What you need to know
- The number of cameras on smartphones keeps increasing, putting a strain on the supply lines of camera sensor manufacturers.
- Sony factories are running 24-hour and holiday shifts in an attempt to keep up with demand.
- A new Sony camera sensor factory in Nagasaki is scheduled to open in April 2021, possibly meeting demand by then.
Sony has a problem that any company would be happy to have: its camera sensors are back-ordered and the company is having a hard time keeping up with demand. Despite smartphone sales stagnating, companies like Huawei and Sony are making products that people just can't get enough of. In Sony's case, its camera sensors for smartphones have been the best in the business for a very long time.
This pedigree, complete with the fact that smartphones are shipping with more cameras than ever nowadays, means that most phone manufacturers are pinning their hopes on Sony to continue innovating and building world-class sensors to help give customers a reason to upgrade their smartphones in 2020. A report coming out of Bloomberg shows that Sony is having a very difficult time keeping up with demand and, despite that fact that it has doubled capital spending on camera sensors to 280 billion yen, simply can't make enough sensors to keep up the pace.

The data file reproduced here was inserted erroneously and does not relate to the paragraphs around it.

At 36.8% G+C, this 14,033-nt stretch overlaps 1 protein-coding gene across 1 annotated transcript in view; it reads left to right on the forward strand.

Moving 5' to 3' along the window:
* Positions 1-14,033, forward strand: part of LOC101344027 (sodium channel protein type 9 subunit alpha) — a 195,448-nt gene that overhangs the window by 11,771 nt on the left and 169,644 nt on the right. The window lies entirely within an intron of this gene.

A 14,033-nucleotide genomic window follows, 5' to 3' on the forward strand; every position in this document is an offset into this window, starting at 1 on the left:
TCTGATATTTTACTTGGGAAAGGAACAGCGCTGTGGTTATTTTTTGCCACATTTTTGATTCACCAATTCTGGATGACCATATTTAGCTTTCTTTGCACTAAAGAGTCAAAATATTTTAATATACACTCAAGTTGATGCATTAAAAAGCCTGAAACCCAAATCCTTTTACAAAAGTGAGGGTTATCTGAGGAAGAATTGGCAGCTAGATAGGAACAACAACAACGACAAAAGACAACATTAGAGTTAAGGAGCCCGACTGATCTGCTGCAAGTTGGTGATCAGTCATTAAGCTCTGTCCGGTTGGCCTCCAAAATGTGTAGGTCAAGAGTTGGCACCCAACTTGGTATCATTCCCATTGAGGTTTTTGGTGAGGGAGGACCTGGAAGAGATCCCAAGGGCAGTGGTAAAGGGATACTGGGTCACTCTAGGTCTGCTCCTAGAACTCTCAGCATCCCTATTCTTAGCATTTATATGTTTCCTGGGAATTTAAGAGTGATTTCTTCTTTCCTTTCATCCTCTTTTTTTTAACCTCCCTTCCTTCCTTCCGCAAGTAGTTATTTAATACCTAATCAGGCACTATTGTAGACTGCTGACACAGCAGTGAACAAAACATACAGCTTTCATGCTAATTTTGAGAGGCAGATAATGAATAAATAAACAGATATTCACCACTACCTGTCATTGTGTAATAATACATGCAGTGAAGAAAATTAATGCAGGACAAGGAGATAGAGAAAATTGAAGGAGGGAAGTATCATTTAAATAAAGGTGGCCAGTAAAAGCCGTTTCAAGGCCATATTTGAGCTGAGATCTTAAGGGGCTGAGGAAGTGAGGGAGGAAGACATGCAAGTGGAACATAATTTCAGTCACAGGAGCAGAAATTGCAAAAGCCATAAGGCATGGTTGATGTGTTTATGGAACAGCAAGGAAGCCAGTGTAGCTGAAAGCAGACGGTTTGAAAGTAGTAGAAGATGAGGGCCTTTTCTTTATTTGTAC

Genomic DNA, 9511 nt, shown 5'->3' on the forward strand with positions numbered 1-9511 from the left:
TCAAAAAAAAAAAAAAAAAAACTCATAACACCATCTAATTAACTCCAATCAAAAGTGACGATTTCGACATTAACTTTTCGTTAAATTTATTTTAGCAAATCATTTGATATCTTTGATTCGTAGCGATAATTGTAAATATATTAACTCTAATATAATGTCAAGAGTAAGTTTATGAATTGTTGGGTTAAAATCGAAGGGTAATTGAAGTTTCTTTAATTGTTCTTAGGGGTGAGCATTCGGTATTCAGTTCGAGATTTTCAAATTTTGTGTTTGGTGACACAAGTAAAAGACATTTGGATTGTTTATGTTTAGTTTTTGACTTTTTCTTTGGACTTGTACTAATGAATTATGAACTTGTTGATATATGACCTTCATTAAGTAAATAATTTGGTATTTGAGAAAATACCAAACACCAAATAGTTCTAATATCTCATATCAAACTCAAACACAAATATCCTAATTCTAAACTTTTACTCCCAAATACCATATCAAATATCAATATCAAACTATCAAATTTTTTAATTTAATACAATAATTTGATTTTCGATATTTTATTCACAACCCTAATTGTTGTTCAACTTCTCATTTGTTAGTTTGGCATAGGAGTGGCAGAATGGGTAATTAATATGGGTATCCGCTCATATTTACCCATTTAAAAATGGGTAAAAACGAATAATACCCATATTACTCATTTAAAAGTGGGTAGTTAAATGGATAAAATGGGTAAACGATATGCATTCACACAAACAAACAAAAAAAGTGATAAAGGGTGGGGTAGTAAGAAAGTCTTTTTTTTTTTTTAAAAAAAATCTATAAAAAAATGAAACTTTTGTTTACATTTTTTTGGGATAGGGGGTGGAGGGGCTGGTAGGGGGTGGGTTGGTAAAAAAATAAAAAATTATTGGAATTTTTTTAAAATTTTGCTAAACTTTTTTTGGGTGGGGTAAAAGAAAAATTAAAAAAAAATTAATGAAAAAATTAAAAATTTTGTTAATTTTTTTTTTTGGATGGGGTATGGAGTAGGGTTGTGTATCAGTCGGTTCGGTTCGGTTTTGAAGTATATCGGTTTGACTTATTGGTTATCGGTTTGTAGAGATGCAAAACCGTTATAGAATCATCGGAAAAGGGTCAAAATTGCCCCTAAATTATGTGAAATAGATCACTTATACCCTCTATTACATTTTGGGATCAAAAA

Per Terushi Shimizu, Sony's head of semiconductor units:
Sony's new 60MP sensor looks to readily challenge Samsung's spec-busting 108MP frontrunner next year, but it might be Samsung that ends up winning that race not on specs alone, but the fact that it'll be able to make enough sensors to put into the newest smartphones. Part of the issue is that Sony's newest factory in Nagasaki won't open until April 2021, meaning Sony is already at capacity despite that it's working 24-hour shifts in its factories.
Sony has a big year ahead of it for 2020, with the launch of the PlayStation 5 at the end of 2020 and plenty of smartphones to make components for before then. What can we expect from 2020 smartphone cameras, then? It's likely that most smartphones will still feature Sony sensors for their main cameras, but those telephoto and wide-angle cameras might end up utilizing sensors from companies like Samsung, instead.
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